Despite the money to be made, Doubleclick has been dependent on a small number of advertisers for the bulk of its revenue.
Revenues from advertisements delivered on the AltaVista Web site represented about 45 percent of the company's revenues for the year ended December 31, 1997. Ads delivered on the top four Web publishers on the DoubleClick Network accounted for about 61.2 percent of the company's revenues for the year. The company anticipates that a substantial portion of its future revenues will be derived from ads delivered on the Web sites of a limited number of Web publishers, according to a filing with the Securities and Exchange Commission.
DoubleClick's sales offices in the United States are located in New York, Chicago, Boston, Dallas, Detroit, Los Angeles, and Atlanta. The company has eight offices internationally.
The biggest piece of the advertising solutions company is the DoubleClick Network. It currently is made up of about 60 sites, which include Travelocity, United Media, Edgar-Online, US News, AltaVista, and Fast Company.
The relationships with those partners are exclusive, so in order for businesses to advertise on those sites, they must go through DoubleClick. As a result, any revenue generated is shared between the content provider and DoubleClick.
DART, dynamic advertising reporting and targeting, is the backbone of the DoubleClick Network. The system, which allows advertisers to see how well their banners are performing, is what in the end serves the ads to all of the Web sites on the network. The technology also is licensed out to third parties, such as NBC Interactive, CBS, Wall Street Journal Interactive, Intuit (INTU), and RealNetworks (RNWK).
DoubleClick Direct, a division of the larger company, directs online marketing. It uses a system called Darwin that "learns" from consumers by recognizing what ads are being clicked on the most. In turn, it shows less of the ads that aren't working and follows the success of individual ads. The system benefits both the advertiser and DoubleClick because it affects the amount of revenue that ultimately will be shared.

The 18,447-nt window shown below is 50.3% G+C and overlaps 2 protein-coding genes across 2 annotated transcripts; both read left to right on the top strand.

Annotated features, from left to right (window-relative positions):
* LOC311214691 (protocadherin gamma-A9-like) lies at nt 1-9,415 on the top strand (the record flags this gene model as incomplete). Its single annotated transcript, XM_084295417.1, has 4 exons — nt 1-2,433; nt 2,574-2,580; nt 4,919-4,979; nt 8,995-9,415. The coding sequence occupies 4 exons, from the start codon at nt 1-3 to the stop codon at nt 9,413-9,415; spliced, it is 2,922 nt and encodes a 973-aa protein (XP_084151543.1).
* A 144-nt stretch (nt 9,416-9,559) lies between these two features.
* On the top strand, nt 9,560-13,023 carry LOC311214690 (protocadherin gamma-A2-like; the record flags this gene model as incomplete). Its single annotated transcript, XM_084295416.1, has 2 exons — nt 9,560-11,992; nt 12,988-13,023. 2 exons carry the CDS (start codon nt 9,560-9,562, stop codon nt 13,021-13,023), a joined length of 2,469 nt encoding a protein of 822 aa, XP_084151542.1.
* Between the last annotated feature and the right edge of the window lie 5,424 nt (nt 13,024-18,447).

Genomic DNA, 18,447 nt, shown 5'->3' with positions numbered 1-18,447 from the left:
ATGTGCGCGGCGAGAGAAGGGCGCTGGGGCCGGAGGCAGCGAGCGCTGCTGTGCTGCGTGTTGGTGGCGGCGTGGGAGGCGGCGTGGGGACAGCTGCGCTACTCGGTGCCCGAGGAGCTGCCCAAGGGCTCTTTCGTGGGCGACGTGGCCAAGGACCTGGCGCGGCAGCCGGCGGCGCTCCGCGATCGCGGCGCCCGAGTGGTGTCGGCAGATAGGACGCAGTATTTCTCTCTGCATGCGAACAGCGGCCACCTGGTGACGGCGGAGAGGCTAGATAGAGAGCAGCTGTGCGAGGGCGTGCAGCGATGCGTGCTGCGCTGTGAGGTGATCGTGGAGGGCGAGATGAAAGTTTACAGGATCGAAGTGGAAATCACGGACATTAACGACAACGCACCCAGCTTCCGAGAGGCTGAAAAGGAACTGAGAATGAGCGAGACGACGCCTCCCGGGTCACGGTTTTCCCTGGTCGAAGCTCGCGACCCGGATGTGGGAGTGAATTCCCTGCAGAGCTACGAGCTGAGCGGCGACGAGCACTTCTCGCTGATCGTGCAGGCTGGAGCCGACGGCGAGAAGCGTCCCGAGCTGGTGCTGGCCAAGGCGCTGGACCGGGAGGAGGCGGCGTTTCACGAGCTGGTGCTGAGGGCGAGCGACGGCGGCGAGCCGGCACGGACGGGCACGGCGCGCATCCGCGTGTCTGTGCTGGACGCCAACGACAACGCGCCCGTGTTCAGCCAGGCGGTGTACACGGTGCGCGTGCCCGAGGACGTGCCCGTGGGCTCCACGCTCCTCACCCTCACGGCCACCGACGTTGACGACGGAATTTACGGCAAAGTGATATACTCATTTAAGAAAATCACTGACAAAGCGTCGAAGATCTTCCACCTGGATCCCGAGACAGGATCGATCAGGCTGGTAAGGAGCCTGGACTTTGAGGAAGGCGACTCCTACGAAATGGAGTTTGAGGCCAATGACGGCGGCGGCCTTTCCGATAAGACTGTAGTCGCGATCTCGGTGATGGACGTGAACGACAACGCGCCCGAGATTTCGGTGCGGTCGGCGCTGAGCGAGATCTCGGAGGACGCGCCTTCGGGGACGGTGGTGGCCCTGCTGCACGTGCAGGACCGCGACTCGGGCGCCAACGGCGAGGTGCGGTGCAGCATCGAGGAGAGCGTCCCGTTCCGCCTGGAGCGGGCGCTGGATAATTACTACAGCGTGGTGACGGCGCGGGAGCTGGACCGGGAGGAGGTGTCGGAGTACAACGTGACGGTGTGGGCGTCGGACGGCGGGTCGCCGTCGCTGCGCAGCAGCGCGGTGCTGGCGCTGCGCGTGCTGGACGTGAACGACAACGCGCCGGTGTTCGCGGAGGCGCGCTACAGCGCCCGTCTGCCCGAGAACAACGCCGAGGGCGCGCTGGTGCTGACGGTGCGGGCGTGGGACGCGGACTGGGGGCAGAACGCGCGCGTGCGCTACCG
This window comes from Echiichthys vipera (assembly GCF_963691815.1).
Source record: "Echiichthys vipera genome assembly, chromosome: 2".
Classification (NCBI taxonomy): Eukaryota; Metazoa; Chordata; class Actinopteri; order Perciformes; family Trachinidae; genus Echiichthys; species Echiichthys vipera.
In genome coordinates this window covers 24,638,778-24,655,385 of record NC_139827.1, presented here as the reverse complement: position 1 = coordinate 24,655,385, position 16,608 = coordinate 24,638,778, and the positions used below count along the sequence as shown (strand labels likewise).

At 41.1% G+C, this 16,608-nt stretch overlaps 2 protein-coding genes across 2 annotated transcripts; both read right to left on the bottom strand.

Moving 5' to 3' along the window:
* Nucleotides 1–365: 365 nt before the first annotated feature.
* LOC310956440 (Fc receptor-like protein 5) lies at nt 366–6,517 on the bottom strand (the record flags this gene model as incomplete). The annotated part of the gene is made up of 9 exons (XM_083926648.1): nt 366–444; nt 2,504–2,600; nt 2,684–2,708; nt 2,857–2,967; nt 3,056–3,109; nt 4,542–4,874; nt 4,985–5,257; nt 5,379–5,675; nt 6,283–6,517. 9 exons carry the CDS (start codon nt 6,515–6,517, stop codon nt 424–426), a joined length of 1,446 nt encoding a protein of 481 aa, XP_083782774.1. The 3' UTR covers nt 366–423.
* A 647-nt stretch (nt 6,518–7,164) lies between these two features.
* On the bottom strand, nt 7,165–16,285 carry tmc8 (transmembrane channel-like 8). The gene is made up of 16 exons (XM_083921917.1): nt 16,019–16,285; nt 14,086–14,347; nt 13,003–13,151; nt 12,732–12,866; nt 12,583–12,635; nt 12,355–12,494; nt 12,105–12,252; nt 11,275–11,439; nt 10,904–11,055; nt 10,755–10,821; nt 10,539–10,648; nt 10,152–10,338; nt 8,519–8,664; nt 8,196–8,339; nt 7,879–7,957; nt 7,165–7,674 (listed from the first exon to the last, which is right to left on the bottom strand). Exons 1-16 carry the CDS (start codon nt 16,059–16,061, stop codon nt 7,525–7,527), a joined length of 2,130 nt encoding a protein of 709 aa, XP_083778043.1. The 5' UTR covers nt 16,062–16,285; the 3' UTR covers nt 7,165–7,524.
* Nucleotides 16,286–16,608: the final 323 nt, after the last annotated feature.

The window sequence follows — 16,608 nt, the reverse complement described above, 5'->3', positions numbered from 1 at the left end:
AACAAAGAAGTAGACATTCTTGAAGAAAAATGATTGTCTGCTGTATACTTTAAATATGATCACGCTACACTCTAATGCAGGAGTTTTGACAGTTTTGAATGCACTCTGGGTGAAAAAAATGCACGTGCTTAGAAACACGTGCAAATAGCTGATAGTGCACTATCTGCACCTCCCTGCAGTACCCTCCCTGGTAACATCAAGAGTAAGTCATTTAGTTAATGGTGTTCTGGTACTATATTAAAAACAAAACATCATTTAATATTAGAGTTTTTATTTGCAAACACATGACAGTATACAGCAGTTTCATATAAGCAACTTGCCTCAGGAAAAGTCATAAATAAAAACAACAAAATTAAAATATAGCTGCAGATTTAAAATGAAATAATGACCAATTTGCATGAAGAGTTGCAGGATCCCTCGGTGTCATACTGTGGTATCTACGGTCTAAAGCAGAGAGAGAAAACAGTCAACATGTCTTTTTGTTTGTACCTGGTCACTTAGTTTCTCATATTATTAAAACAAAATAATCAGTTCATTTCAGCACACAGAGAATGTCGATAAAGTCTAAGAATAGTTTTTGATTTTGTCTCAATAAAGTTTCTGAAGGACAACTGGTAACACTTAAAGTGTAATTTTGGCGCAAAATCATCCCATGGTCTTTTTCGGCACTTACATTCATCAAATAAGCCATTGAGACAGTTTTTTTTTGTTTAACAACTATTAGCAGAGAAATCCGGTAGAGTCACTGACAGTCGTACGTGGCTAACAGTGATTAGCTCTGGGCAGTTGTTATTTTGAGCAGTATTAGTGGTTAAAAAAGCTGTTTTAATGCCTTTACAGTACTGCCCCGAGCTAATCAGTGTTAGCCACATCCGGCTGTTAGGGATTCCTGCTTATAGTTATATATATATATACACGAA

Finally, the DoubleClick International Network is the same at the network in the United States, which is made up of 60 sites. Currently there are eight international networks.
A number of online advertising companies have consolidated in recent months. For example, Internet advertising service firms Focalink and ClickOver merged, just weeks after Web ad auditor Internet Profiles [I/Pro] bought its biggest competitor, NetCount.
O'Connor argued that there was misinformation last year about what a cookie can and can't do, and said the controversy over the issue now is behind the company. DoubleClick now outlines its policy on privacy at its Web site. It also allows users to "opt out" of having cookies in their machines. At the company's Web site, users can deny or accept this feature.
"Now that people know what it can do, this is a non-issue," he said. "We don't have names, we don't know who you are, and it isn't important."